The state-run Chinese Petroleum Corp (CPC,
CPC, Taiwan's largest oil refiner, produces around 13 million tonnes of carbon dioxide every year, or 5 percent of the national total, company vice president Lin Cheng-Hsiung (
After the Kyoto Protocol took effect in February, the Ministry of Economic Affairs called on CPC to reduce its emissions by 450,000 tonnes over the next four years. CPC has volunteered to cut another 50,000 tonnes, mainly by boosting fuel efficiency, Lin said.
When the company established its Fifth Naphtha Cracker in Kaohsiung in 1989, CPC decided to curtail greenhouse gas emissions by using natural gas, instead of coal or fuel oil, to refine its crude oil, which costs the company an extra NT$2 billion (US$63.3 million) per year, Lin said.
Burning natural gas procures half the volume of greenhouse gases that coal does, he said.
Another measure CPC is pursuing to reduce carbon dioxide emissions is importing low-sulfur crude oil from West Africa, which currently comprises 20 percent of CPC's total oil imports and adds another NT$7 billion to NT$8 billion to the company's costs every year, according to Lin.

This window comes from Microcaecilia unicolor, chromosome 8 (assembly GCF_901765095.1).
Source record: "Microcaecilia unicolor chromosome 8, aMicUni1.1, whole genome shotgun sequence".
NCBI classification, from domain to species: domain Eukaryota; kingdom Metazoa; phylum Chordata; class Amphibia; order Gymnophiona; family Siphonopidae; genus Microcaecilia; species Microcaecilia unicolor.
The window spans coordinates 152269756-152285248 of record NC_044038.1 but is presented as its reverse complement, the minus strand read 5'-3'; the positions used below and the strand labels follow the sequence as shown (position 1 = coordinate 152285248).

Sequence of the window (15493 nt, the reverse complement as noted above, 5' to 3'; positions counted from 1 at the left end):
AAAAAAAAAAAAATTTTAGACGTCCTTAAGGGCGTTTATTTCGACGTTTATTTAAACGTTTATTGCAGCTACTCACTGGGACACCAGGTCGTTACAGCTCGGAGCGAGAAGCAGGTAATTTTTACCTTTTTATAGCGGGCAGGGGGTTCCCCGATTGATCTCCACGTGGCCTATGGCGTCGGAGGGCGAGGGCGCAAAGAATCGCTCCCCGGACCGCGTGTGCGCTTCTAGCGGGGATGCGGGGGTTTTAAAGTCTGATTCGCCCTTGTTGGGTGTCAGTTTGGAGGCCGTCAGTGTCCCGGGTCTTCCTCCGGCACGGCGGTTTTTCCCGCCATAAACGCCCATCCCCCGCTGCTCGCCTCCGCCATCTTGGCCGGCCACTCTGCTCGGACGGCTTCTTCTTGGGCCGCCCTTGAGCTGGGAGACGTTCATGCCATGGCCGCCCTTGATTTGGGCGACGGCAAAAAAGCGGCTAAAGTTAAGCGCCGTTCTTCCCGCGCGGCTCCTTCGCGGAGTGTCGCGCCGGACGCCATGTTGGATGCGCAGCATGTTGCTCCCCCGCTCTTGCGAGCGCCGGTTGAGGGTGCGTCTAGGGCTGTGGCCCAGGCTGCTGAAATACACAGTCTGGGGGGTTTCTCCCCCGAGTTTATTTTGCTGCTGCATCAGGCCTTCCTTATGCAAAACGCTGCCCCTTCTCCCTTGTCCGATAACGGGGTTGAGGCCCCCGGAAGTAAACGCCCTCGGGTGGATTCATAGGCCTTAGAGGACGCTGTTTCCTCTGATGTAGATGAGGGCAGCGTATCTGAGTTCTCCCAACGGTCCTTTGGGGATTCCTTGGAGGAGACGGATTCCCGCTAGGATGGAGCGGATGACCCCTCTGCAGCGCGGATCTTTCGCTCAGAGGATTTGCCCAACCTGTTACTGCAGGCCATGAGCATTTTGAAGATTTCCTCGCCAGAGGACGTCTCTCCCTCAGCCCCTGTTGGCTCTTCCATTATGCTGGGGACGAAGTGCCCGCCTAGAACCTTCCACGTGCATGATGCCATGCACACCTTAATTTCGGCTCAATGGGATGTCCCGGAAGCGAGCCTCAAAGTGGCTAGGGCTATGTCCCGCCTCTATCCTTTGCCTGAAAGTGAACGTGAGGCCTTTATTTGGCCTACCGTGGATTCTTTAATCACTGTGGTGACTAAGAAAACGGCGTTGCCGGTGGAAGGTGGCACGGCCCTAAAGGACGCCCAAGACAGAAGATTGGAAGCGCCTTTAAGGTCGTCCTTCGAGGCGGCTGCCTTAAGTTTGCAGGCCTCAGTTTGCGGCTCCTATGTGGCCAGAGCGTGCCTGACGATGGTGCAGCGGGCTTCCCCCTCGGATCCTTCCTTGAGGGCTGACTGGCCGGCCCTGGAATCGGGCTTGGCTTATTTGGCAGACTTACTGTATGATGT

CPC will further lower the sulfur content in its gas oil from the current 50 parts per million (ppm) to below 10ppm by 2009, as required by the Environmental Protection Administration, he said.
As for the fluctuating global oil prices, which have triggered market speculation over the possibility of another hike in gasoline prices at home, Lin repeated that CPC will only raise prices if crude oil shoots past US$60 a barrel.
He added that a sharp rise in oil prices is not expected in the next few months, as summer in the Northern Hemisphere is an off-peak season for oil consumption.
CPC chairman Kuo Chin-tsai (郭進財) said on March 24 that the company will not raise gasoline prices if crude oil prices stay under US$60 a barrel, while Minister of Economic Affairs Ho Mei-yueh (何美玥) said on March 14 that CPC will not be allowed to raise its wholesale gasoline and diesel prices unless the company's rivals do so first.
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